Recently New Zealand was represented at the International Summit of the Teaching Profession (ISTP), April 25th to the 27th. This was New Zealand’s first time at the ISTP since 2018.
The ISTP invites the country’s Minister of Education and Union Leaders to discuss international trends and issues. This year NZEI Te Riu Roa was represented by our President, Mark Potter and Vice-President Ripeka Lessels.
Having principals in both these positions meant that the experience of principals was firmly represented in the delegation team. The delegation also included leaders from the PPTA.
The ISTP focused on three themes:
- Elevating and enhancing the teaching profession.
- Educating for global and cultural competence and civic engagement.
- Leveraging digital technologies to ensure equitable access and enhance learning for all.
Teacher shortages are now a global problem due to various factors, including the pandemic, lack of respect for the profession, and inhospitable work environments. We face inevitable international poaching of principals and teacher resources as different education systems attempt to maintain their education work forces.
The common challenges around the globe were summarised as the ABC. A is the loss of autonomy for teachers in professional decision making. B is the need for better working conditions. C is the need for remuneration that is competitive with other professions and employment options.
New Zealand highlighted the need for the importance of indigenous people and their cultural knowledge in developing leadership and design of culturally informed learning for all children. This was very well recieved by the conference.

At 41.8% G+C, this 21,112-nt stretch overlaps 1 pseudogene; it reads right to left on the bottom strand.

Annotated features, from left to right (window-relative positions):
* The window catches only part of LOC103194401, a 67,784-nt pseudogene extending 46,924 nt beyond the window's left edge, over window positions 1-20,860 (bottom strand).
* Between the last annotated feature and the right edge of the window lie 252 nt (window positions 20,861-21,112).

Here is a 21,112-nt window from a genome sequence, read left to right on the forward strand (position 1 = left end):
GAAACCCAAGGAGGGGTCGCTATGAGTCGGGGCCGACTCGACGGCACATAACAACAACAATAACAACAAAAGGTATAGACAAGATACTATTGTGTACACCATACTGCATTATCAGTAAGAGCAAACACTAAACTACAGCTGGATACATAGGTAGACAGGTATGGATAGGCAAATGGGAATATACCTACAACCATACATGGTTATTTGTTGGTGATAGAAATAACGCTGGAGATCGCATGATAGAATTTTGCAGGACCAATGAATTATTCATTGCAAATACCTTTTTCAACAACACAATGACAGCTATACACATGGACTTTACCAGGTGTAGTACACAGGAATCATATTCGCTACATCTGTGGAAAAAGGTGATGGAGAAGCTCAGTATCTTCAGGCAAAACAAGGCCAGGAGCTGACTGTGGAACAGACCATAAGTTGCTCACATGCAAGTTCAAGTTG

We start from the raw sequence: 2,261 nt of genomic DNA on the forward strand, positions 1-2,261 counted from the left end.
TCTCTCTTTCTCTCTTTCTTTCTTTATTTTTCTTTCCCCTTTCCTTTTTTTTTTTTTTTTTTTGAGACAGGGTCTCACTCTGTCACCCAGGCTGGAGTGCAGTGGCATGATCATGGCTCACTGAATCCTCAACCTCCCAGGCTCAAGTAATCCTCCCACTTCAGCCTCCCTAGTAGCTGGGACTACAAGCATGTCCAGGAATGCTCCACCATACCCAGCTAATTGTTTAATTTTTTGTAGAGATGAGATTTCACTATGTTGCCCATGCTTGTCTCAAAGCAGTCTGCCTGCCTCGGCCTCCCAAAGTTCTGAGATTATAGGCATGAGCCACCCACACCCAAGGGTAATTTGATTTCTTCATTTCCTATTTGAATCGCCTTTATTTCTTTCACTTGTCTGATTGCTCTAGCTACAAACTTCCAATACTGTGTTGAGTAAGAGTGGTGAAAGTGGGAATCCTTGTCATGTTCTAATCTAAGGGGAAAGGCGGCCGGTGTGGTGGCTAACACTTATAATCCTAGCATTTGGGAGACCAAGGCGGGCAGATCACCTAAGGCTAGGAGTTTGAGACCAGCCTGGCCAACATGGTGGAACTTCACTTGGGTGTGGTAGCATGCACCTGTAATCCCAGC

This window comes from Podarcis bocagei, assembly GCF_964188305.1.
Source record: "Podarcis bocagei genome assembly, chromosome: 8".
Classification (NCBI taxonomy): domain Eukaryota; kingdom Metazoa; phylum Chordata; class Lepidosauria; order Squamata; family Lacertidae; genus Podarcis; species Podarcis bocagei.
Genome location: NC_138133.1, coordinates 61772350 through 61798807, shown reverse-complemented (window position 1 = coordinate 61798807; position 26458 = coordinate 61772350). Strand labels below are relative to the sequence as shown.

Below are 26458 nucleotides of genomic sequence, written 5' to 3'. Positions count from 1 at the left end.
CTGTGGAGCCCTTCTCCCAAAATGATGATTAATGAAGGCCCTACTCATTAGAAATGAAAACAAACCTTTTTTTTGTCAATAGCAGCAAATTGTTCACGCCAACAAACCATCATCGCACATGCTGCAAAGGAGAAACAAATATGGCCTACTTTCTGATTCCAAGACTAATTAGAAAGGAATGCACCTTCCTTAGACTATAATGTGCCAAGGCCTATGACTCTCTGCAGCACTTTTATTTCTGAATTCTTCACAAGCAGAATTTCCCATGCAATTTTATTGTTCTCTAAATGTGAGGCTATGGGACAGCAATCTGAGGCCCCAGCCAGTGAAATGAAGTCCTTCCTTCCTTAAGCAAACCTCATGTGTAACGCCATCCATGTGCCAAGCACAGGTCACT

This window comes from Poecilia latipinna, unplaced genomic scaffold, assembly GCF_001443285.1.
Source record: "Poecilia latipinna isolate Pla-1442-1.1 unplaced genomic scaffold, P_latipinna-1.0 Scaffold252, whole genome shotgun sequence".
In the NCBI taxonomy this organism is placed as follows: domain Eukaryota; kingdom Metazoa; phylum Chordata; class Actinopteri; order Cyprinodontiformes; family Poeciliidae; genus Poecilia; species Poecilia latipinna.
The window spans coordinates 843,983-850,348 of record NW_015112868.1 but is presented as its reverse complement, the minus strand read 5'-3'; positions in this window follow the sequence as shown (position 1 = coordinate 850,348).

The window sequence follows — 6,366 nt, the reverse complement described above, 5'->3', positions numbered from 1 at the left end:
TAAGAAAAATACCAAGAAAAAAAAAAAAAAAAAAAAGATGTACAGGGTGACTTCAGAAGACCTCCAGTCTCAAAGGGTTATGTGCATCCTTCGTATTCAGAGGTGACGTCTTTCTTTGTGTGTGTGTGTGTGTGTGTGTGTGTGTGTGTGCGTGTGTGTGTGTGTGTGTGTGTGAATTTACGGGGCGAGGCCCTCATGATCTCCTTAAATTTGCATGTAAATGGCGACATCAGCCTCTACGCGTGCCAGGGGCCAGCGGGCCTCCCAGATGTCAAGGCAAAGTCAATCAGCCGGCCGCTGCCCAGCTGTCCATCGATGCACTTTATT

The impact of Artificial Intelligence on education created a lot of discussion. Fears that AI can interfere with assessment and may be viewed as a replacment for quality teaching were explored.
Each country set commitments for the next twelve months that were shared with each other. Our goals are;
Theme 1: Raising the profile and status of the teaching profession through a commitment to positive messaging on the value and impact of teaching in society.
- Settle current collective bargaining negotiations for a stable workforce
- Review of current teaching scholarships available
- Investigating the wellbeing of teachers and identify actions from findings.
- Collecting and sharing of positive teaching stories
Theme 2: Cementing the importance of Mātauranga Māori (indigenous knowledge) in education, curriculum, and teaching practice.
- Make visible the progress we have made and where we are going.
- Review teaching scholarships for Māori teaching places to ensure they are targeted at the most effective level.
- Connecting with other jurisdictions on the benefits of various programmes and explore opportunities.
Theme 3: School communities are empowered to find solutions that work for their connectivity and digital needs at a local and regional level.
- Identify connectivity issues in rural/isolated communities and work on solutions with providers.
- Develop a shared professional vision on emerging technology and prioritise commitments and challenges.